Fighting Age Discrimination in Cancer Treatment
ORLANDO, Fla. (Ivanhoe Newswire) --- Age is the largest risk factor for getting cancer. In fact, 60 percent of cancer patients are over the age of 65. Seventy percent of all cancer deaths occur in people who are 65 plus. For so many of these older patients, age is a main factor when considering treatment options. But one doctor is trying to change the protocol. He wants to throw out the number and consider a person’s health instead. One size does not fit all when it comes to treating cancer patients.
How old are you and how old do you feel?
William Dale, MD, PhD, Geriatrician at Center for Cancer and Aging, City of Hope says, “Any particular age is far less important than how you feel, how you’re doing, how you’re physically functioning, how you’re mentally functioning.”
Doctors at the City of Hope are working to change how we treat aging cancer patients.
Doctor Dale says, “A 60-year-old could be quite ill, and an 80-year-old could be quite healthy. So, you need some other way to decide from a health perspective how we’re going to treat people.”
Geriatrician William Dale’s team created a multi-dimensional assessment tool that looks at each patient’s physical and functional health.
“What can you do in your daily life? Can you go do the grocery shopping? Can you do the yard work? Can you do the things you need to do around the house.” Ask Doctor Dale.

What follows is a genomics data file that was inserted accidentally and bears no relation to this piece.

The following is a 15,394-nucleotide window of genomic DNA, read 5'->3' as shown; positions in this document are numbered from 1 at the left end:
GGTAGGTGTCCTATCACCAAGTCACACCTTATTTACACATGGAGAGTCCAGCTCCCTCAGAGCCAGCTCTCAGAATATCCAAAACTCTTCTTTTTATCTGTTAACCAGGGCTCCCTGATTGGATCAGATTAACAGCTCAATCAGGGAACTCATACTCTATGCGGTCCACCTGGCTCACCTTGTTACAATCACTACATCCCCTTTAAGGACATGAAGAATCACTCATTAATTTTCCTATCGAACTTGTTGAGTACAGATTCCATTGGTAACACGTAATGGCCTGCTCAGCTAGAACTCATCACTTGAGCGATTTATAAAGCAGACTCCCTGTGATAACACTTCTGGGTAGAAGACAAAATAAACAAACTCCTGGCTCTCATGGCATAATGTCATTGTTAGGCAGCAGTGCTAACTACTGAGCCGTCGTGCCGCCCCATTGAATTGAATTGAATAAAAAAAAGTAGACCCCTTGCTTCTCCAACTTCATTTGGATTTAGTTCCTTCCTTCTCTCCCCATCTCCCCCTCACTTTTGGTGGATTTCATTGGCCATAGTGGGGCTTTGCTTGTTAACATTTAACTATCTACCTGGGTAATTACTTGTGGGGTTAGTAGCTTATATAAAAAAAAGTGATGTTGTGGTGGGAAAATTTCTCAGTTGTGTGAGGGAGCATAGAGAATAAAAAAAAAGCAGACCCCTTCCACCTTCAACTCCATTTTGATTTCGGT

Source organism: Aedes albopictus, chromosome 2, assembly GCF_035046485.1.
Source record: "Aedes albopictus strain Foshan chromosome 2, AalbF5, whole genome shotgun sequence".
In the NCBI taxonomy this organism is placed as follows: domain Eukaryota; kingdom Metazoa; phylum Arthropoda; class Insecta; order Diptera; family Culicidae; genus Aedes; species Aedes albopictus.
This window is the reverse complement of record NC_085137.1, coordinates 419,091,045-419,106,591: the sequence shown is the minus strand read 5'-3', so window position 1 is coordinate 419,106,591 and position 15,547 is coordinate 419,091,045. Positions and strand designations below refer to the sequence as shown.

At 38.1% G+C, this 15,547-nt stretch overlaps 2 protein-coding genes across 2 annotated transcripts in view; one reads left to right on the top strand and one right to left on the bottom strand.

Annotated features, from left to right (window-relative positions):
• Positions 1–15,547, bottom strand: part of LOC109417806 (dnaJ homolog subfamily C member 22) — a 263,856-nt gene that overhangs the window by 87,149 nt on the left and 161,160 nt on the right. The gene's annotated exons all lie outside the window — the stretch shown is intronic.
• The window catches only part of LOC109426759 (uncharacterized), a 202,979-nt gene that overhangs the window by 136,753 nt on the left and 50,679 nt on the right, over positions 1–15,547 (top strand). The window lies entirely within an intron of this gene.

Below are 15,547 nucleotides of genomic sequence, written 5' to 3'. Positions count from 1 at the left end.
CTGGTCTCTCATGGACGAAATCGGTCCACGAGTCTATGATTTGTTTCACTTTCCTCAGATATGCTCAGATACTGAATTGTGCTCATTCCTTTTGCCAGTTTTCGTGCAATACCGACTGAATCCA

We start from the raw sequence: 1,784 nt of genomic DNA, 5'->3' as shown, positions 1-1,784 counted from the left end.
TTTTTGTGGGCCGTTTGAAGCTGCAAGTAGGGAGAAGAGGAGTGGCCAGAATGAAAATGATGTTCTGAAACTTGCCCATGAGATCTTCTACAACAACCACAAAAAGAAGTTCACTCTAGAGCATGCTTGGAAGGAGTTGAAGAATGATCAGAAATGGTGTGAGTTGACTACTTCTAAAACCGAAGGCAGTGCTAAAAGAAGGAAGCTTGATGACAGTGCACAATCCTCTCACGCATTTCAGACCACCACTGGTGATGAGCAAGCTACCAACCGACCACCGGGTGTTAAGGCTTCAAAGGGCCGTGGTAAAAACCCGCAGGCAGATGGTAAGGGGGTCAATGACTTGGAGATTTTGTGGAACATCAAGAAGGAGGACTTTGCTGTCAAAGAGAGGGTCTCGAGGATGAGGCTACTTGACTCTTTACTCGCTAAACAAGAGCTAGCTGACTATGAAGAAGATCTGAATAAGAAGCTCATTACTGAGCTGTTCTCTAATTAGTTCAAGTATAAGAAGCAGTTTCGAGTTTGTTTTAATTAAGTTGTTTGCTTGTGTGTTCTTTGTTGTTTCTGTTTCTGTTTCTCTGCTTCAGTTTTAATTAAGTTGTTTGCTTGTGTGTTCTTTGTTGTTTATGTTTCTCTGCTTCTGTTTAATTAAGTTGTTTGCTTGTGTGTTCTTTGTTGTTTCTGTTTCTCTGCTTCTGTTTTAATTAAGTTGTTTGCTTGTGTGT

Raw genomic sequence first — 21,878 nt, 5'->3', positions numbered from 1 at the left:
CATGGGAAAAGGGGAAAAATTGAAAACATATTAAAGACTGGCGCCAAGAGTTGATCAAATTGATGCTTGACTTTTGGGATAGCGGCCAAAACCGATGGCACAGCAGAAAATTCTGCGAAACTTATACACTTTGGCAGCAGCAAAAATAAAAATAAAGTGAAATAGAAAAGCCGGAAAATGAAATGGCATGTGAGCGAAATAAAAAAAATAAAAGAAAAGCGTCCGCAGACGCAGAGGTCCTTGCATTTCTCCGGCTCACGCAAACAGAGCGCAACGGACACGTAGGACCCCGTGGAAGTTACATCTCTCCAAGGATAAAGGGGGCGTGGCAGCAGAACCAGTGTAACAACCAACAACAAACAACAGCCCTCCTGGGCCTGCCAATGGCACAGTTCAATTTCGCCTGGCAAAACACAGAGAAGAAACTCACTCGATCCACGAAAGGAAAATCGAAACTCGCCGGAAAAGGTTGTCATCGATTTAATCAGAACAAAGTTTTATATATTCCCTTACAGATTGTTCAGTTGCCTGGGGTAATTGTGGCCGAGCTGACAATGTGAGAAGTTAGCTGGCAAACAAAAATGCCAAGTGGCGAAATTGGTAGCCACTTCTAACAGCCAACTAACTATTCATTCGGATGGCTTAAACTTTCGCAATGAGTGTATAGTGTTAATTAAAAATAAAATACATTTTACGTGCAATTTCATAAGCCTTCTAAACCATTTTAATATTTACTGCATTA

Also looking at nutrition, sleep and one of the most important things, mental health.
Doctor Dale asks, “So how is your thinking? Your social health.”
The assessment flags each patient’s vulnerabilities, and their treatment is focused on what they need. Results significantly reduced chemotherapy toxicity, helped control blood counts, nausea, sores and pain. They also learned that patients who suffered hearing loss were more at risk.
“You think, wow, that’s weird. Why would hearing impairment be affected? If you think about interacting, there’s a lot of instructions that you have to get when you go to the physician.”
A new approach gives senior patients a longer, healthier life.
Doctor Dale is working to make this the standard of care for cancer patients nationally. He has written guidelines for the American Society for Clinical Oncology and encourages older cancer patients to go online at mycarg.org and print out the assessment for free and talk to their oncologists about it.
Contributors to this news report include: Marsha Lewis, Producer; Roque Correa, Editor.
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